Olivier Poirier-Leroy is a former national level swimmer based out of Victoria, BC. In feeding his passion for swimming, he has developed YourSwimBook, a powerful log book and goal setting guide made specifically for swimmers. Sign up for the YourSwimBook newsletter (free) and get weekly motivational tips by clicking here.
Being comfortable with your swimming is safe. It is easy. It’s the default setting. Where we are comfortable we manage to avoid risk, avoid hurting ourselves (mentally, generally speaking), and yet, we also remain placid.
Leveling up our swimming requires a daring sense of adventure. To be willing to do what we have never been able to do before. And when you embrace this adventurous view of your swimming, you approach every day at the pool as an opportunity to do something you have never done before in the history of your own swimming.
Think back to the last time you surprised yourself in practice. You held an interval that you had never done before. Dropped 5 seconds off of your best 200 kick time. Swam a near PB from a push.
Those moments, those visceral, high capacity jolts are exhilarating, aren’t they? For days afterwards you thought about that performance, wishing that you could grasp it and hold on to it forever.
There is no reason you can’t manipulate those feelings on a frequent basis. Each day go to the pool and do something you have never done before. Live on the precipice of the unknown, and dare to reach out and achieve something great and new and unknown every day.
Here are 5 tips to help shake you loose from your comfort zone:
1. Self-directed challenges are the best.
Sure, it may be rewarding to perform past the expectations that someone else holds of you (i.e. coach, parents, teammates, and so on), but the most rewarding moments are when you blast out of a comfort zone that you created for yourself. There are fewer things more satisfying than directing a plan to achieve something, and then fully and utterly completing it.
Identify the things that are limiting your thinking, that are keeping you mentally locked, perpetually circling and never advancing, and then create challenges based on them.
2. Change your environment.
Our comfort zone is one of familiarity and safety. It’s the people we surround ourselves with. The habits we have. The attitudes and behaviours we carry along with us over the course of the day.
Search out friends and teammates that share a desire to hunt down excellence wherever it lies. Seek out positive influences in your internet browsing. Improve your habits (more on this here and here).
3. Face your fears in steps.
Often times we get parked in our comfort zone because what lurks on the other side has us feeling anxious and fearful. What if we try to stretch out and end up coming short? What if our abilities don’t match up to what we dream for ourselves?
Identify what it is that has you staying in place. And then take small steps to get unstuck. They don’t have to be ground-shaking steps, but substantial enough to get energized and feeling confidant enough to keep moving forward.
4. It won’t hurt nearly as bad as you think it will.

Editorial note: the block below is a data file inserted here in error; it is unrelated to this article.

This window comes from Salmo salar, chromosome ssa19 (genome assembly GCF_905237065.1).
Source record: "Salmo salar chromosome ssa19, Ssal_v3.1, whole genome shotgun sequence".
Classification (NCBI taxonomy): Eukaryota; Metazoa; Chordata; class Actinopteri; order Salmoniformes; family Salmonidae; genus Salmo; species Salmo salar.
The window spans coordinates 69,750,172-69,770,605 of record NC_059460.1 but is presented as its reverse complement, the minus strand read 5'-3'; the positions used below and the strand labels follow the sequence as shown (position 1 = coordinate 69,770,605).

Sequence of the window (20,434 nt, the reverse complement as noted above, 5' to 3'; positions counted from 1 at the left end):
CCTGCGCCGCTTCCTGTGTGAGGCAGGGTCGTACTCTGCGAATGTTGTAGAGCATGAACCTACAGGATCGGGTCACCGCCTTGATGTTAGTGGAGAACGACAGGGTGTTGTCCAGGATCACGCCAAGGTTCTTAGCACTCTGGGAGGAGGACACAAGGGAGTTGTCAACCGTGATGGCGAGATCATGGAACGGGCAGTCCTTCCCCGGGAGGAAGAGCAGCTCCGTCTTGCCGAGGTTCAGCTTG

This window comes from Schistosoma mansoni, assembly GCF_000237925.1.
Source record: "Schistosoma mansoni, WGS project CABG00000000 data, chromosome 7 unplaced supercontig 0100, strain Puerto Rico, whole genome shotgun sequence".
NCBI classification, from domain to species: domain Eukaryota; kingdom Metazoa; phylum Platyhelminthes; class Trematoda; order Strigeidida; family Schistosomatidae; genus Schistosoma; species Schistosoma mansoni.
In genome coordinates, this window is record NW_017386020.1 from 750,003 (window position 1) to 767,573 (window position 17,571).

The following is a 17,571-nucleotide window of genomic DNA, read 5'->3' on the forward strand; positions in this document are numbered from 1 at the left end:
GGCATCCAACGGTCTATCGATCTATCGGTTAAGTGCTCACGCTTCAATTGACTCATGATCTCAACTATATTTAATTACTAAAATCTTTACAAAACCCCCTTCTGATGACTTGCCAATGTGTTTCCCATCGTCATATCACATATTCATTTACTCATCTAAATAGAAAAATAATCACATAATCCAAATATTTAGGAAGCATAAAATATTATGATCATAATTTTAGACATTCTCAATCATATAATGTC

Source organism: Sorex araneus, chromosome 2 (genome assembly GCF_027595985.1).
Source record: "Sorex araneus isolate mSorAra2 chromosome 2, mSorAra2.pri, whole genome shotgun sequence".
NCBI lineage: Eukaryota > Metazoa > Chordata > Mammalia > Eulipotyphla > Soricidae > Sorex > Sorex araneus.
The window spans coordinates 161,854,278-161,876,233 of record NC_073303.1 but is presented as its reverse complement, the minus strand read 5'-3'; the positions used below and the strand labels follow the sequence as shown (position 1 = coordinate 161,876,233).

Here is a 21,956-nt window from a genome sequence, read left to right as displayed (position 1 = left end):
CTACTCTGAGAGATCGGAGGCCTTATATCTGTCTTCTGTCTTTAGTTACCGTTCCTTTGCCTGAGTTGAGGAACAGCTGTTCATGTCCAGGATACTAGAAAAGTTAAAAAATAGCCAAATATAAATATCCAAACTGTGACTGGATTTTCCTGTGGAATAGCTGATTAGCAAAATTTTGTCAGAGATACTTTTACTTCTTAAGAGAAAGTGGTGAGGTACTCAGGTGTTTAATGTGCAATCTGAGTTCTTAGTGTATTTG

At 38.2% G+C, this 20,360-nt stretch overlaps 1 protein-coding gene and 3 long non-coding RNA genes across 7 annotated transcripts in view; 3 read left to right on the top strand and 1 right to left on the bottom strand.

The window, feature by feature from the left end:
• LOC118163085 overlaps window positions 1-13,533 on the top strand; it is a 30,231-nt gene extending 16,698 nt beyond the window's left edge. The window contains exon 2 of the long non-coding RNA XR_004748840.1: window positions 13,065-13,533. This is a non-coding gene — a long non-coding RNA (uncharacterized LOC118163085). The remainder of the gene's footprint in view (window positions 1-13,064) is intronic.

We tend to build up the unknown in our minds. That tough set. Hell week. Coming up short on our goals.
And yet, when they come to pass, we find ourselves wondering why we had tortured ourselves mentally in the anticipation of the experience. In other words, we are fine. We are okay. We managed to survive.
When you feel the resistance pulling you back, think back to all of the times where you worried yourself to the point of inaction, went through with it anyway, and came out on the other side relatively unscathed. Have faith in the fact you are far tougher – both mentally and physically – than you give yourself credit for.
I am not talking about elongating your muscles after a particularly punishing workout – although there is certainly a place for that – but rather, learning to think yourself more capable of achieving things than you currently do.
Growth in the pool, improvement of any kind, comes from testing our boundaries. This is uncomfortable for many of us because right at the edge of improvement and where we believe our current abilities lie is risk. What if we can’t do it? What if we aren’t good enough? What if we fail?
When we are younger we have a limitless enthusiasm for new things. We brave new opportunities and tasks easily, quickly, and with a child-like naivety that we will never fail. When we learned to walk we fell many a time. But eventually we could stand, than walk, and than run, and than swim. (For some those last two may have been in opposite order.)
But as we get older we start to shut down this risk-taking part of ourselves, citing past failures, doubt, and even the naysaying as others as proof that we are actually not capable, not deserving.
Don’t shut the door on an opportunity to get better because you think there is a chance you might fail. Or that you will be uncomfortable.
Be willing to stretch yourself. Your abilities. Your talents. Your prowess in the water. It’s at the edge of our discomfort that excellence preciously balances itself, and it is up to us to brave-heartedly refuse the doubtful and negative thoughts in our minds and climb the mountain on a daily basis to grasp at it.
YourSwimBook is a log book and goal setting guide designed specifically for competitive swimmers. It includes a ten month log book, comprehensive goal setting section, monthly evaluations to be filled out with your coach, and more. Learn 8 more reasons why this tool kicks butt.
NEW: We now have motivational swimming posters. Five of ’em, actually.
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